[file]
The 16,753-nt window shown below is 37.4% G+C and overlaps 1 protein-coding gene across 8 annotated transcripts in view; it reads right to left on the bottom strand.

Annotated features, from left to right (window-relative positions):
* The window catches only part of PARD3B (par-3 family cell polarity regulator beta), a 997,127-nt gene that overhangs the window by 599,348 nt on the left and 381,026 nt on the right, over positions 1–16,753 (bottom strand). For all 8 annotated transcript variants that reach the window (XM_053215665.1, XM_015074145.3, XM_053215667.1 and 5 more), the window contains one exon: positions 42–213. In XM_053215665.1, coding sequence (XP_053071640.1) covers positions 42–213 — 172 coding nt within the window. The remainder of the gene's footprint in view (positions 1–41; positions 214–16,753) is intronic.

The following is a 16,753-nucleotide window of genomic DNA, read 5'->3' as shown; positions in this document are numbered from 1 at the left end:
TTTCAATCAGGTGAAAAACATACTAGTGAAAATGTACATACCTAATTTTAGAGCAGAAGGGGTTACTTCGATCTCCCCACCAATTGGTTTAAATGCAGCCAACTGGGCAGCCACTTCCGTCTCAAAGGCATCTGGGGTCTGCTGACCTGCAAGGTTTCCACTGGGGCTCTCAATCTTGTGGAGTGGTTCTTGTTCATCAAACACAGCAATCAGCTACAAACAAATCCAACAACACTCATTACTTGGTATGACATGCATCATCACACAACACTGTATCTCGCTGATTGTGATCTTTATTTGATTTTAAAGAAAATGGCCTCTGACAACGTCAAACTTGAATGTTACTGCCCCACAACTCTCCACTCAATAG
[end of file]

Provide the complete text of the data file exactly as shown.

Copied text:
The 16,753-nt window shown below is 37.4% G+C and overlaps 1 protein-coding gene across 8 annotated transcripts in view; it reads right to left on the bottom strand.

Annotated features, from left to right (window-relative positions):
* The window catches only part of PARD3B (par-3 family cell polarity regulator beta), a 997,127-nt gene that overhangs the window by 599,348 nt on the left and 381,026 nt on the right, over positions 1–16,753 (bottom strand). For all 8 annotated transcript variants that reach the window (XM_053215665.1, XM_015074145.3, XM_053215667.1 and 5 more), the window contains one exon: positions 42–213. In XM_053215665.1, coding sequence (XP_053071640.1) covers positions 42–213 — 172 coding nt within the window. The remainder of the gene's footprint in view (positions 1–41; positions 214–16,753) is intronic.

The following is a 16,753-nucleotide window of genomic DNA, read 5'->3' as shown; positions in this document are numbered from 1 at the left end:
TTTCAATCAGGTGAAAAACATACTAGTGAAAATGTACATACCTAATTTTAGAGCAGAAGGGGTTACTTCGATCTCCCCACCAATTGGTTTAAATGCAGCCAACTGGGCAGCCACTTCCGTCTCAAAGGCATCTGGGGTCTGCTGACCTGCAAGGTTTCCACTGGGGCTCTCAATCTTGTGGAGTGGTTCTTGTTCATCAAACACAGCAATCAGCTACAAACAAATCCAACAACACTCATTACTTGGTATGACATGCATCATCACACAACACTGTATCTCGCTGATTGTGATCTTTATTTGATTTTAAAGAAAATGGCCTCTGACAACGTCAAACTTGAATGTTACTGCCCCACAACTCTCCACTCAATAG